The World Bank has provided US$ 60 million in support to the “Ala-Too Bulagy” program, through the Sustainable Rural Water Supply and Sanitation Development Project. This project will help about 100 villages, 99 schools, and over 200,000 people across the country with access to safe drinking water. The project is implemented by the Community Development and Investment Agency, in very close partnership with the Department of Drinking Water Supply and Waste Water Disposal, rural administrations, water service providers, local communities, and schools.

The trip into the mountains to the village of Togotoi left me and my colleagues with very strong emotions. It was a real pleasure for me to talk with the villagers and to hear about the development. And, by the way, the water from the “spring of snowy mountains” tasted great!

Face to face with William Maloney, Chief Economist, Equitable Finance and Institutions

1 week 5 days ago

[[tweetable]]Returns on technological adoption are thought to be extremely high, yet developing countries appear to invest little, implying that this critical channel of productivity growth is underexploited.[[/tweetable]] A recent World Bank study – The Innovation Paradox: Developing-Country Capabilities and the Unrealized Promise of Technological Catch-Up – sheds light on how to address this paradox. [[tweetable]]In this interview, William Maloney Chief Economist, Equitable Finance and Institutions Practice Group, World Bank Group, calls upon developing country public and private-sector leaders to pursue a more focused approach to innovation policy.[[/tweetable]]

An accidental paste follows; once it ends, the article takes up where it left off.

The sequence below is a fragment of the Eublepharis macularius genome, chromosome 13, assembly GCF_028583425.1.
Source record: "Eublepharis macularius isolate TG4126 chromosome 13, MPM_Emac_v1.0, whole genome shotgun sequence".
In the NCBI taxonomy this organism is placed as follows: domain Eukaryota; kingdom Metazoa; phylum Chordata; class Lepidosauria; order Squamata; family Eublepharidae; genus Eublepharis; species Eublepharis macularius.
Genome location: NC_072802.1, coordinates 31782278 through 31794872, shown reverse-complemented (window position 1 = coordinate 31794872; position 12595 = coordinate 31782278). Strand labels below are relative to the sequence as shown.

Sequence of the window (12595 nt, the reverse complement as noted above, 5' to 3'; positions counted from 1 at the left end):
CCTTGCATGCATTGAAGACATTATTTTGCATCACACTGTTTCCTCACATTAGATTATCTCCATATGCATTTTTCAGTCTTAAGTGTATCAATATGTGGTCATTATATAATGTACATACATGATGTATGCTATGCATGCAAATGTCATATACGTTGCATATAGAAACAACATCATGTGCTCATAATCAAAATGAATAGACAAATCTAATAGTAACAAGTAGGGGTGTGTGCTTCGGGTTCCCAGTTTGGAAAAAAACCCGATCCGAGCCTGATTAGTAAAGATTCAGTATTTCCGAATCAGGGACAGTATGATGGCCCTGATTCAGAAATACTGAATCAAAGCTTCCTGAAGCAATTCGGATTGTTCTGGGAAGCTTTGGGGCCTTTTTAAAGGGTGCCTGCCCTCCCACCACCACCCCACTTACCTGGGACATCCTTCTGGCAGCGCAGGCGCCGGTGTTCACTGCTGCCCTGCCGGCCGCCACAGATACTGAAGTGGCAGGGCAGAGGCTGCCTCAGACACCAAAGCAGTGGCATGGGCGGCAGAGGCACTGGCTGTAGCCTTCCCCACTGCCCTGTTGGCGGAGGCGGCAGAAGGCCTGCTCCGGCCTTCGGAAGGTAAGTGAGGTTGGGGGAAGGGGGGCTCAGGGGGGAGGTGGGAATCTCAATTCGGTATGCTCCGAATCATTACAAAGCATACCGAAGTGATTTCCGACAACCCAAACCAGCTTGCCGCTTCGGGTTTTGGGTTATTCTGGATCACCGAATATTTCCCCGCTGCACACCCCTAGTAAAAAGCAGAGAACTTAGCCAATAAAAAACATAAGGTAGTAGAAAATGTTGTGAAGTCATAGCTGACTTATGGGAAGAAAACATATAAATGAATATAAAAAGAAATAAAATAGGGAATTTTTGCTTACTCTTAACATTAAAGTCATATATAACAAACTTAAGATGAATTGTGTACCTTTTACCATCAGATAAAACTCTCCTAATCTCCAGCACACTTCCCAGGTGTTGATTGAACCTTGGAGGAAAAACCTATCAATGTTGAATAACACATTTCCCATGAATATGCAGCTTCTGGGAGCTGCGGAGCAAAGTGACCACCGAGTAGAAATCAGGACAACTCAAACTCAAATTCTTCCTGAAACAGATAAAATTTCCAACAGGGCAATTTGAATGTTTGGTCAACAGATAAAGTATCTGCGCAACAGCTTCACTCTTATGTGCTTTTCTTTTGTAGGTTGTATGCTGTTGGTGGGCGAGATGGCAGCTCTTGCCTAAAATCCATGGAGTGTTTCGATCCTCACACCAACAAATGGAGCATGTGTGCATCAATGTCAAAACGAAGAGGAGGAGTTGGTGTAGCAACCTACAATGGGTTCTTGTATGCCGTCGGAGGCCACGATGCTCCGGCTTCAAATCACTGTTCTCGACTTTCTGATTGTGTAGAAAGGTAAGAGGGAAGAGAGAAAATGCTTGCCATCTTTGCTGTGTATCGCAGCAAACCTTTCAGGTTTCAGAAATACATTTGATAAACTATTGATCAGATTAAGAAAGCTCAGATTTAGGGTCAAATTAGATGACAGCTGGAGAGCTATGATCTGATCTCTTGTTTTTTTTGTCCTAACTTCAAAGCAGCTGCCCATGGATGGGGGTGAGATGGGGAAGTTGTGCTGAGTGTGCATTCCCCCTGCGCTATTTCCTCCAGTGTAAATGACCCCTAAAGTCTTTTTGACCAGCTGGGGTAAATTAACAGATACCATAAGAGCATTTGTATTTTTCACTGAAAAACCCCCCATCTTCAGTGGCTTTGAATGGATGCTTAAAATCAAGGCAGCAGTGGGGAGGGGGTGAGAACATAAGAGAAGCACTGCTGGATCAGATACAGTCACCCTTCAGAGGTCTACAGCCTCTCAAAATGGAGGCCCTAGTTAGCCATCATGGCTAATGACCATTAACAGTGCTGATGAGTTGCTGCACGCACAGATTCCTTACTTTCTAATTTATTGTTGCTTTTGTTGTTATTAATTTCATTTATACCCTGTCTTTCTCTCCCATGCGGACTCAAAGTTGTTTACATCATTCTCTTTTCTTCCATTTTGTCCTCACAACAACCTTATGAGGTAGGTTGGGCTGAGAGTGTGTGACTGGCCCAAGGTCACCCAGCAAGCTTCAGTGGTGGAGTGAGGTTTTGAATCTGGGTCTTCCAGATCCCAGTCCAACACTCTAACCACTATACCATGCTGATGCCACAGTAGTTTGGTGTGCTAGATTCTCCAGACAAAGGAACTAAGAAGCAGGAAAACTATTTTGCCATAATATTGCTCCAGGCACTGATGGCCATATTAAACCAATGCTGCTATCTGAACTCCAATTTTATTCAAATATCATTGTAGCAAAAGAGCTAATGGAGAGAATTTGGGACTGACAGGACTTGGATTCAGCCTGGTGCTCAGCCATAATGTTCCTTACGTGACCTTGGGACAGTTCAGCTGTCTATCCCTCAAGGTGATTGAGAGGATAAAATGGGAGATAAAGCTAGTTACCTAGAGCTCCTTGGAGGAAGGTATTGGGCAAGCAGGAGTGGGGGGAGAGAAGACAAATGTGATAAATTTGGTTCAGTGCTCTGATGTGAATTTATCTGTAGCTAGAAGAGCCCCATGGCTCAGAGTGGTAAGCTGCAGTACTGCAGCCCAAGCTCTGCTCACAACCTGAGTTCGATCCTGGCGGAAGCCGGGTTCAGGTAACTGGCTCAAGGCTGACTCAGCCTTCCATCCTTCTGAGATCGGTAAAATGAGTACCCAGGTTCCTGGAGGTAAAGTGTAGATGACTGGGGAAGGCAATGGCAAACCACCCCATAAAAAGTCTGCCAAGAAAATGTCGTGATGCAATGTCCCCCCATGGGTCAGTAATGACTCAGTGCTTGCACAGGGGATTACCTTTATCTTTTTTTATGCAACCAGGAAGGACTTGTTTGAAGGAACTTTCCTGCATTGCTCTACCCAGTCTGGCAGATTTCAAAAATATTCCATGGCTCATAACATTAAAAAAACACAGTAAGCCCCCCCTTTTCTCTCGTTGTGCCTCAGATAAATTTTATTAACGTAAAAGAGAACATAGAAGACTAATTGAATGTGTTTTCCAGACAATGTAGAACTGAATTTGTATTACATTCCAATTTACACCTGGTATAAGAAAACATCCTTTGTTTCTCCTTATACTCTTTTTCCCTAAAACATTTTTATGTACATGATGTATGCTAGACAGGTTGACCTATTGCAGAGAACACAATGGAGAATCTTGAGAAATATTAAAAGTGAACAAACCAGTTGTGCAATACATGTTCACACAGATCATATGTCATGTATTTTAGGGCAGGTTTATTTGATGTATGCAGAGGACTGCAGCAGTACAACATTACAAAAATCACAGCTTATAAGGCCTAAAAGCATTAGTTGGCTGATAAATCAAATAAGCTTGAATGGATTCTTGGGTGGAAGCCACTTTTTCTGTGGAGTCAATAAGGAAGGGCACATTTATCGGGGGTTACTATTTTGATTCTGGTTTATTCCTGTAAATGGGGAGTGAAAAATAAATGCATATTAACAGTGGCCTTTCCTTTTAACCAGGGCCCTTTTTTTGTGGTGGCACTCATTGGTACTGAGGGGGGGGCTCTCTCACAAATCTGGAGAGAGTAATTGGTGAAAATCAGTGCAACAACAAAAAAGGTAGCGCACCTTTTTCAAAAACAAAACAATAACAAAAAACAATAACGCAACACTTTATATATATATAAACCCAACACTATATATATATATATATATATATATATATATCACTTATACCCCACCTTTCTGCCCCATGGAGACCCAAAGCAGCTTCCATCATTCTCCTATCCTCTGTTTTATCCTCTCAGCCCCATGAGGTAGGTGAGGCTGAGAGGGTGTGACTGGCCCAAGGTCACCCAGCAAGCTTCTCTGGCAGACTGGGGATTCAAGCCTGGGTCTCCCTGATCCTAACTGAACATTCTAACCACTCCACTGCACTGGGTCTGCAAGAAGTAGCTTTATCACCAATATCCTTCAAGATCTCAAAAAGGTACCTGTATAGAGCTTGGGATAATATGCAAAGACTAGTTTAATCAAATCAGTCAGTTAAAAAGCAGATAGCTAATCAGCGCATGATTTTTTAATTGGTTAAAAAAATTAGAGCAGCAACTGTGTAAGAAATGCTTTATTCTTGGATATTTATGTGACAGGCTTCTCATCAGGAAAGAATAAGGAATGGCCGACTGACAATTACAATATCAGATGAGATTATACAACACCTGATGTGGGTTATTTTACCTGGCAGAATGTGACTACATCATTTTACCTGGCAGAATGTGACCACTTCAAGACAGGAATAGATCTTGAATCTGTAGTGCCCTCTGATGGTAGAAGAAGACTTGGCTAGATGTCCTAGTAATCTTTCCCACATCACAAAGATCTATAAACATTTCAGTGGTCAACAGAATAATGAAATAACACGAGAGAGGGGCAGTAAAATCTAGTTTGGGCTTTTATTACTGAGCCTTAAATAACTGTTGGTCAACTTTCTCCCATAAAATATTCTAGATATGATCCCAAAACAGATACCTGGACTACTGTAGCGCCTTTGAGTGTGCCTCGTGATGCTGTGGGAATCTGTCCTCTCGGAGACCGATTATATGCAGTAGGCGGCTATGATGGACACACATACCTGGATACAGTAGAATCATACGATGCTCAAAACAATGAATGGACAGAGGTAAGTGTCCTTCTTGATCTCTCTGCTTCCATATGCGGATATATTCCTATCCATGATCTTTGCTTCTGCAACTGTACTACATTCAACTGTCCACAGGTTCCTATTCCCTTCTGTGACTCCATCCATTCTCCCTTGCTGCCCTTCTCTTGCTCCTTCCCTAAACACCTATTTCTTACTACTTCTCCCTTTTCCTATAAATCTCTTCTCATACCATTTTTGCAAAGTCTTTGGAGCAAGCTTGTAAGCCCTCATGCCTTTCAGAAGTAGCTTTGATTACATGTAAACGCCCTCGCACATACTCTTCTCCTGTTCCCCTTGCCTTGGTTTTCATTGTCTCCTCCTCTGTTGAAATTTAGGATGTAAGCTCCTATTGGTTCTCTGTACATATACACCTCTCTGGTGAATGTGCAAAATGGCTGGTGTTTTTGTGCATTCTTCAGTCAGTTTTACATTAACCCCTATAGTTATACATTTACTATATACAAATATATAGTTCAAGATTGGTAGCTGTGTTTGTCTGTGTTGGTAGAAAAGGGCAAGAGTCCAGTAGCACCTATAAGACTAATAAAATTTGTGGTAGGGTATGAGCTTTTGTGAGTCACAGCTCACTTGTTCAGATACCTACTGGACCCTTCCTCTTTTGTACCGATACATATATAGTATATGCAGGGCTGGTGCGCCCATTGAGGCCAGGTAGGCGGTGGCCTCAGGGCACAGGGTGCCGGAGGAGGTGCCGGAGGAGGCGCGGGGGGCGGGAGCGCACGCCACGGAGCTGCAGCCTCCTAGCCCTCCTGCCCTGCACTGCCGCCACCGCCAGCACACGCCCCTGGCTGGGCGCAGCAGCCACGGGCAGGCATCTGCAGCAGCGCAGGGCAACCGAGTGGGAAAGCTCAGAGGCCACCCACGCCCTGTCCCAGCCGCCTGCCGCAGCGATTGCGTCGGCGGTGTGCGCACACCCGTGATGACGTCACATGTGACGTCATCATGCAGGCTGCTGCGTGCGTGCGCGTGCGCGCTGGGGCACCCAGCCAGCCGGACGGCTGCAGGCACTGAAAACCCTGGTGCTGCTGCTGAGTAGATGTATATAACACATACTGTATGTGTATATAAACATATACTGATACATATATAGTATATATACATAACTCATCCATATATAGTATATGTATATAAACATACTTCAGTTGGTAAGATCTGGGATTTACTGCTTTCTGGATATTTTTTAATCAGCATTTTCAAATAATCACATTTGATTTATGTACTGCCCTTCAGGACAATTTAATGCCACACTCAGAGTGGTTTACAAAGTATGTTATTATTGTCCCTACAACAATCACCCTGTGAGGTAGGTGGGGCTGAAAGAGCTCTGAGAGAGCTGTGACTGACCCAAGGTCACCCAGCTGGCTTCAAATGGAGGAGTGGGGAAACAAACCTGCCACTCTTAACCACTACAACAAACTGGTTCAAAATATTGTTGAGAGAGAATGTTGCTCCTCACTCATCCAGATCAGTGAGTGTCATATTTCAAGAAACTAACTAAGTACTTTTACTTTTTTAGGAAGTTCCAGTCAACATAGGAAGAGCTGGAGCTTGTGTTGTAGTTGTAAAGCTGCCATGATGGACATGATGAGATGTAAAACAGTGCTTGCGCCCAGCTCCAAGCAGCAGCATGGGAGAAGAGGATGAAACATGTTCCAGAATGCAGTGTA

What is the new study Innovation Paradox all about?

The potential gains from bringing existing technologies to developing countries are vast, much higher for poor countries than for rich countries. Yet developing-country firms and governments invest relatively little to realize this potential. That’s the origin of what we are calling ‘The Innovation Paradox’.

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Why do firms in developing countries lag behind when it comes to innovation?

The Innovation Paradox, argues that developing country firms choose not to invest heavily in adopting technology, even if they are keen to do so, because they face a range of constraints that prevent them from benefitting from the transfer.